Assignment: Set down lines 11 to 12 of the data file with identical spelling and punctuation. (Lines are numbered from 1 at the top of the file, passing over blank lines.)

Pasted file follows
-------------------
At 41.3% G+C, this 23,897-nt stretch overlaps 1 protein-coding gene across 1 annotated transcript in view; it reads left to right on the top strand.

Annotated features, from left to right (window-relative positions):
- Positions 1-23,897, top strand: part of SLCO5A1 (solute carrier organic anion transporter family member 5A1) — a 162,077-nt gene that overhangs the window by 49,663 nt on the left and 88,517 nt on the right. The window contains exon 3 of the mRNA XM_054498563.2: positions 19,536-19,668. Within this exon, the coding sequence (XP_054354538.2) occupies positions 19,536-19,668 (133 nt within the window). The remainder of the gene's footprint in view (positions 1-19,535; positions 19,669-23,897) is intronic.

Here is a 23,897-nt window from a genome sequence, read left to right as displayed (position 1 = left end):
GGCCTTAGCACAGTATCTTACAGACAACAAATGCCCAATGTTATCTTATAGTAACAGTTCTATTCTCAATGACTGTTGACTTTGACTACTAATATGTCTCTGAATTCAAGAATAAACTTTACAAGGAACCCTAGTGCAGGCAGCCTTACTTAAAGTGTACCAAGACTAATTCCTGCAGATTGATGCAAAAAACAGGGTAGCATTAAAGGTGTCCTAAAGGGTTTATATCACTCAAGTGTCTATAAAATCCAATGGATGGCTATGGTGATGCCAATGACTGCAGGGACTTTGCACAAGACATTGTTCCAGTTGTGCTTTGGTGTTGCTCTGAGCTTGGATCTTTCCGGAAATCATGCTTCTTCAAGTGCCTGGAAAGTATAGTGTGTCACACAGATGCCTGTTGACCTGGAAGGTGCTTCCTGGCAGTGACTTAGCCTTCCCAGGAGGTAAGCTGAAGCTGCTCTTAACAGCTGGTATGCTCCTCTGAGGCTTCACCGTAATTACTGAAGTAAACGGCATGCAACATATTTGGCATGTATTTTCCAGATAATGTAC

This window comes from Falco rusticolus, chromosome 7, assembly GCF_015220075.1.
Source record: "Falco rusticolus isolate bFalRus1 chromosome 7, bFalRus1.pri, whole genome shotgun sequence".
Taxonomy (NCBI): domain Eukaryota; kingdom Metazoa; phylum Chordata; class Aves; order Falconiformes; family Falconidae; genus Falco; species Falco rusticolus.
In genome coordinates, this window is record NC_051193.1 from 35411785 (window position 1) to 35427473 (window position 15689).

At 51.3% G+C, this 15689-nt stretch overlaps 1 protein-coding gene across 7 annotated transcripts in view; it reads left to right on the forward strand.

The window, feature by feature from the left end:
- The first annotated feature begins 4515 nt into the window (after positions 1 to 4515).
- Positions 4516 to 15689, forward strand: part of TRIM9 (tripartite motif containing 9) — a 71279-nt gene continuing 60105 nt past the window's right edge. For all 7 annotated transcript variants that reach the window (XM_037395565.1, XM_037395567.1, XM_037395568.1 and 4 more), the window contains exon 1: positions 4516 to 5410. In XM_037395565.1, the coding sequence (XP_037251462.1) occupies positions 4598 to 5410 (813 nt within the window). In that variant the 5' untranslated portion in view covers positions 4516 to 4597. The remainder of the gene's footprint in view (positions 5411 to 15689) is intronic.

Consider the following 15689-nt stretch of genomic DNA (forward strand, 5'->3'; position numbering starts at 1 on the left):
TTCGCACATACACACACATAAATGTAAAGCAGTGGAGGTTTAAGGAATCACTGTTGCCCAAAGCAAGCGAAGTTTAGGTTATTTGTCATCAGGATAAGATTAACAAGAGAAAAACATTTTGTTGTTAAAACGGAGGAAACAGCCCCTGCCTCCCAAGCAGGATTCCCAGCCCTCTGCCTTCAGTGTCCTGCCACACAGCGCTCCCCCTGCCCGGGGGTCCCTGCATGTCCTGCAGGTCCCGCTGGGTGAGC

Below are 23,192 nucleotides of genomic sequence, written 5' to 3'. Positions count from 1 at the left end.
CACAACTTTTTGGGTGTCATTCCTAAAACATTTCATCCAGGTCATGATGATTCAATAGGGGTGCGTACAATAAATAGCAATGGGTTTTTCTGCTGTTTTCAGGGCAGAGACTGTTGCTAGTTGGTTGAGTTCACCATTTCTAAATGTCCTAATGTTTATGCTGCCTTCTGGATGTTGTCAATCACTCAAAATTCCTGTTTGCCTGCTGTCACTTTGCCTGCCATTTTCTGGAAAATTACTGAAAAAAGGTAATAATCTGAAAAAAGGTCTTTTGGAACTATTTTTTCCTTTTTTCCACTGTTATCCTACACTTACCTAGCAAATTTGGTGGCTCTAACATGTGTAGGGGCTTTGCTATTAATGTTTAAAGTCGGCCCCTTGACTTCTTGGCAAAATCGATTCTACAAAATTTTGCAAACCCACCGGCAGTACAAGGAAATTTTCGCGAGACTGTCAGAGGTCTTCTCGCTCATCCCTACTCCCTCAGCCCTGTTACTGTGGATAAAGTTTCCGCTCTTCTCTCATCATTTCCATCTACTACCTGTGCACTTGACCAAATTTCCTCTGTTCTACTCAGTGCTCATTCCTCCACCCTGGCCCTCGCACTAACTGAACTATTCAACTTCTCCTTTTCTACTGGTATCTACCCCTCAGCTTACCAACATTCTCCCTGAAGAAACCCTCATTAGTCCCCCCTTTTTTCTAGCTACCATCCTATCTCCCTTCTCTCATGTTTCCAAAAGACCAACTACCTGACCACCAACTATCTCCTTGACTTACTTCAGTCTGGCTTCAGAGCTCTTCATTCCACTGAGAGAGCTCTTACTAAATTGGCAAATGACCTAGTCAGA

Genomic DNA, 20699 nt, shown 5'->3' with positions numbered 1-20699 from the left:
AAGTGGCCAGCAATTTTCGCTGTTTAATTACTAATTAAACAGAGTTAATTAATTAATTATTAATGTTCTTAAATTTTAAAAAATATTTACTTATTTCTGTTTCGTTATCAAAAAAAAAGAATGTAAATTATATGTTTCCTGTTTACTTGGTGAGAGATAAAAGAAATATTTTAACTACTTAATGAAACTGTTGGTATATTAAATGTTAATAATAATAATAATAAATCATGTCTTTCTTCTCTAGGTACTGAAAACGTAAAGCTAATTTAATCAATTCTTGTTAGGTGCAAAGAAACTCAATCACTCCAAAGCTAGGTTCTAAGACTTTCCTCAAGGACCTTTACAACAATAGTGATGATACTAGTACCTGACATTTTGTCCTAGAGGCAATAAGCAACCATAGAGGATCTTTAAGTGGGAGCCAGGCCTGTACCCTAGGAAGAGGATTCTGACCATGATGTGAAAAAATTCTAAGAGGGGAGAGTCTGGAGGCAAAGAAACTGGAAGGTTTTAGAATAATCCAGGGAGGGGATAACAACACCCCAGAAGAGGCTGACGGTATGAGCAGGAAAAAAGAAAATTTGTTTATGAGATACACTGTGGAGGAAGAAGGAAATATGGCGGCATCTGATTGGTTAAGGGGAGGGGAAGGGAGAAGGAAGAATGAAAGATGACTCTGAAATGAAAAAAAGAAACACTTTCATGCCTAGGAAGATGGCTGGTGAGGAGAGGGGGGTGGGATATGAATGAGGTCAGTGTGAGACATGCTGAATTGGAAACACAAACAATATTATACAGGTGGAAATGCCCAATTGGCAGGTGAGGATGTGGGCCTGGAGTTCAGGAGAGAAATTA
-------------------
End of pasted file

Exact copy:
The window, feature by feature from the left end:
- The first annotated feature begins 4515 nt into the window (after positions 1 to 4515).